I don’t have this behavior.

#$ ruby -v
ruby 1.9.1p376 (2009-12-07 revision 26041) [x86_64-linux]
#$ cat encoding.rb
str = “É”
puts str.encoding
puts str.size
puts str.length
#$ ruby encoding.rb
encoding.rb:1: invalid multibyte char (US-ASCII)
encoding.rb:1: invalid multibyte char (US-ASCII)
#$ ruby -Ku encoding.rb
UTF-8
1
1
#$

If you don’t want to specify -Ku, you can add encoding: utf-8 to the
first two lines, see
http://blog.nuclearsquid.com/writings/ruby-1-9-encodings

What you describe is the behavior of 1.8, not 1.9. Double check that.

Simon A. wrote:

2010/2/11 Rg Rg [email protected]:

Sorry for not giving enough information about my environment:

 ruby 1.9.1p376 (2009-12-07 revision 26041) [i686-linux]
 LANG=es_ES.UTF-8
 LC_COLLATE=es_ES.UTF-8

I don’t have this behavior.

#$ ruby -v
ruby 1.9.1p376 (2009-12-07 revision 26041) [x86_64-linux]
#$ cat encoding.rb
str = “É”
puts str.encoding
puts str.size
puts str.length
#$ ruby encoding.rb
encoding.rb:1: invalid multibyte char (US-ASCII)
encoding.rb:1: invalid multibyte char (US-ASCII)
#$ ruby -Ku encoding.rb
UTF-8
1
1
#$

If you don’t want to specify -Ku, you can add encoding: utf-8 to the
first two lines, see
http://blog.nuclearsquid.com/writings/ruby-1-9-encodings

What you describe is the behavior of 1.8, not 1.9. Double check that.

I think that I haven’t explained well, this behavior only happens to me
when reading the chain of GTK, if I do the same example that you the
behavior is the same as you.

Taking as example the “./Gtk-demo/clipboard.rb” in the following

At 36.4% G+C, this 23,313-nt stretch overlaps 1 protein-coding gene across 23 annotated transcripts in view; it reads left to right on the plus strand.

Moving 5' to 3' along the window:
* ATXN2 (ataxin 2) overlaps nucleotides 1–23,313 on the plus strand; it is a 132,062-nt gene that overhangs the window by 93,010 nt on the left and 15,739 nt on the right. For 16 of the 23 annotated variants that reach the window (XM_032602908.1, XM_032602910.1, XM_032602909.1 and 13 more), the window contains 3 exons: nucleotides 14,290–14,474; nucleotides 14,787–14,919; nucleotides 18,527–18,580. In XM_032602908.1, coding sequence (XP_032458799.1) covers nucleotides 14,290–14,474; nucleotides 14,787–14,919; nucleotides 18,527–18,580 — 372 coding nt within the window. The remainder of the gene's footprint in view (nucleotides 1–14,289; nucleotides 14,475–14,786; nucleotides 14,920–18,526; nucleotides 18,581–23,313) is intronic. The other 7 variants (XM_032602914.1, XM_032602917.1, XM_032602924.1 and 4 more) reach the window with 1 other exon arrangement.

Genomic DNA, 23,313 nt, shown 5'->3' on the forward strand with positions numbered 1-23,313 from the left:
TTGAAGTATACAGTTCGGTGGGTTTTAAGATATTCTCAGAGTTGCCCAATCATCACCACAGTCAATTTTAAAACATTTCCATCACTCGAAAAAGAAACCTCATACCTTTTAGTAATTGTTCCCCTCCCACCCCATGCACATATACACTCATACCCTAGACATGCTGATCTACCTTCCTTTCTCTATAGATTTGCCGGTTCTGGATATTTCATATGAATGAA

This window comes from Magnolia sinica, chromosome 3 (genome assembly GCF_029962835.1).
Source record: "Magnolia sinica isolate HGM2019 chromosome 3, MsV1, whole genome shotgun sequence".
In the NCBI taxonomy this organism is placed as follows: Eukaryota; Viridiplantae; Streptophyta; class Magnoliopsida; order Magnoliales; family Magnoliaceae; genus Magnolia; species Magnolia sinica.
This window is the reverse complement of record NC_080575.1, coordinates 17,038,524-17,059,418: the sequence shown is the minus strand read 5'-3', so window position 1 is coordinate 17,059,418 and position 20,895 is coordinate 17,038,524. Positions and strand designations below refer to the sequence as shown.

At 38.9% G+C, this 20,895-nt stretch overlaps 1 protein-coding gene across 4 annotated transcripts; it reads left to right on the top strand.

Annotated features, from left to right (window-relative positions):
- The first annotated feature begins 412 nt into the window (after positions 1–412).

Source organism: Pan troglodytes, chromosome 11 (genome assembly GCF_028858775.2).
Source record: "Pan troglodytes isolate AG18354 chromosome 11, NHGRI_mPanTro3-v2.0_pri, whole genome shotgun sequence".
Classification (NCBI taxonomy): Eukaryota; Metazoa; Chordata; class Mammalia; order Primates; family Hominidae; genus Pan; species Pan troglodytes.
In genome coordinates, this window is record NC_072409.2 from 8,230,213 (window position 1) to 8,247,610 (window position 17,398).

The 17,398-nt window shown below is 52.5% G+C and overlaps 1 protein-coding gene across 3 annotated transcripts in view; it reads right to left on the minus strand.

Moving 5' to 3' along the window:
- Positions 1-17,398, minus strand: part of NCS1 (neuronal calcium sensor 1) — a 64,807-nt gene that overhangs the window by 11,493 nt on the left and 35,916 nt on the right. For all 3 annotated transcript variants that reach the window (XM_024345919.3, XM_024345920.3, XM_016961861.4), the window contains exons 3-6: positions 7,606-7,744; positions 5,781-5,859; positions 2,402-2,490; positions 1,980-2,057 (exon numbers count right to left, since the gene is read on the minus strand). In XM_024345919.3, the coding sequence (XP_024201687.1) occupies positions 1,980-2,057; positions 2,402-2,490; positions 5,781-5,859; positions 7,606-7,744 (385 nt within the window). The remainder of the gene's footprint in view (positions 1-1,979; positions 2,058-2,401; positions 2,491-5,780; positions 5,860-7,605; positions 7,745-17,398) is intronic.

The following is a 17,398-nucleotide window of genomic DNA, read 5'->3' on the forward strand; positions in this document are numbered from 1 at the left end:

section:

 button.signal_connect('clicked', entry) do |w, e|
    clipboard = e.get_clipboard(Gdk::Selection::CLIPBOARD)
    clipboard.request_text do |board, text, data|
      e.text = text  # The text utf-8 is displayed correctly
    end
 end

If we change the above code:
“e.text = text” will exchange it for “e.text = text.encoding.to_s”, this
result in -> ASCII-8BIT
and if we show the length of the string the result is incorrect because
it treats the string as utf-8

2010/2/11 Rg Rg [email protected]:

I think that I haven’t explained well, this behavior only happens to me
when reading the chain of GTK, if I do the same example that you the
behavior is the same as you.

Ah, yes, I tested a little with a GTK::Entry and it gives back a
string considered ASCII 8BIT.

Definately a bug somewhere, but dunno if it is ruby or ruby-gnome2.

I tried to look at the sources, but didn’t understand where the getter
was defined.

Let’s hope Kou can have a look at it, or give directions where to look.

Simon

Hi,

In [email protected]
“Re: [ruby-gnome2-devel-en] Clipboard problem with utf-8 and
ascii-8bit” on Fri, 12 Feb 2010 10:40:10 +0100,
Simon A. [email protected] wrote:

I tried to look at the sources, but didn’t understand where the getter